BBC Homepage World Service Education
BBC Homepagelow graphics version | feedback | help
BBC News Online
 You are in: Health
Front Page 
UK Politics 
Background Briefings 
Medical notes 
Talking Point 
In Depth 

Dr Sam Parnia and Dr Chris Freeman
Discuss the findings
 real 28k

Monday, 23 October, 2000, 09:24 GMT 10:24 UK
Evidence of 'life after death'
Intensive care patient
Seriously-ill patients reported "near-death" experiences
Scientists investigating 'near-death' experiences say they have found evidence to suggest that consciousness can continue to exist after the brain has ceased to function.

However, the claim has been challenged by neurological experts.

The researchers interviewed 63 patients who had survived heart attacks within a week of the experience.

Memories are extremely fallible

Dr Chris Freeman, Royal Edinburgh Hospital

Of these 56 had no recollection of the period of unconsciousness they experienced whilst, effectively, clinically dead.

However, seven had memories, four of which counted as near-death experiences.

They told of feelings of peace and joy, time speeded up, heightened senses, lost awareness of body, seeing a bright light, entering another world, encountering a mystical being and coming to "a point of no return".

Oxygen levels

None of the patients were found to be receiving low oxygen levels - which some scientists believe may be responsible for so-called "near-death" experiences.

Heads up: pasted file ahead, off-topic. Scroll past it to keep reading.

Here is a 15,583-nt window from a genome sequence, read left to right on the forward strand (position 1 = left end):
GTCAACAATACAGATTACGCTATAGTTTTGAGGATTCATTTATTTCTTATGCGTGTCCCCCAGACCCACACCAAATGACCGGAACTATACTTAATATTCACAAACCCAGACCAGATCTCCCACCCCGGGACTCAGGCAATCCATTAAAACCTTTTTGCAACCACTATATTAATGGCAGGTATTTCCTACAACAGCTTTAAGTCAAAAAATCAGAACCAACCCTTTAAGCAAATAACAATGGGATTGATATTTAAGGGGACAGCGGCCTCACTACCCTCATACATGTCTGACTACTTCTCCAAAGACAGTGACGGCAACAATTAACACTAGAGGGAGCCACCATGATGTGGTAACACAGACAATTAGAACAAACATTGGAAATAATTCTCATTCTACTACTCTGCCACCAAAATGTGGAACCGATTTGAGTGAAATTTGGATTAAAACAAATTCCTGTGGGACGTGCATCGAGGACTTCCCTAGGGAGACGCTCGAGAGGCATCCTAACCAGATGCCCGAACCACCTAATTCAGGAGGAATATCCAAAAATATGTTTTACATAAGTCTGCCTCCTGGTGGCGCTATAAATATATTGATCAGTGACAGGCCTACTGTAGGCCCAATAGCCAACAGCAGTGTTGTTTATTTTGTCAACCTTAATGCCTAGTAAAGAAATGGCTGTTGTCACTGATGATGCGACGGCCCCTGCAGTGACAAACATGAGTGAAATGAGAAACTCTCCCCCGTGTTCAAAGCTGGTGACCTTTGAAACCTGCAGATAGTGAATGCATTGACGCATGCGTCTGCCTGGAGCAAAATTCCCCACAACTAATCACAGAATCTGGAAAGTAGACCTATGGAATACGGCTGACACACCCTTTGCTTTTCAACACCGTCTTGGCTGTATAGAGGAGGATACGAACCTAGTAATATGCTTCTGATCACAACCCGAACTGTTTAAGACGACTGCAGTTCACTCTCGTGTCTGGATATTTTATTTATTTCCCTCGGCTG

Lead researcher Dr Sam Parnia, of Southampton General Hospital, said nobody fully understands how brain cells generate thoughts.

He said it might be that the mind or consciousness is independent of the brain.

He said: "When we examine brain cells we see that brain cells are like any other cells, they can produce proteins and chemicals, but they are not really capable of producing the subjective phenomenon of thought that we have.

"The brain is definitely needed to manifest the mind, a bit like how a television set can take what essentially are waves in the air and translate them into picture and sound."


Dr Chris Freeman, consultant psychiatrist and psychotherapist at Royal Edinburgh Hospital, said there was no proof that the experiences reported by the patients actually occurred when the brain was shut down.

"We know that memories are extremely fallible. We are quite good at knowing that something happened, but we are very poor at knowing when it happened.

"It is quite possible that these experiences happened during the recovery, or just before the cardiac arrest. To say that they happened when the brain was shut down, I think there is little evidence for that at all."

Search BBC News Online

Advanced search options
Launch console
See also:

16 Mar 00 | Health
Memory loss 'reversed'
Internet links:

The BBC is not responsible for the content of external internet sites

Links to more Health stories are at the foot of the page.

E-mail this story to a friend

Links to more Health stories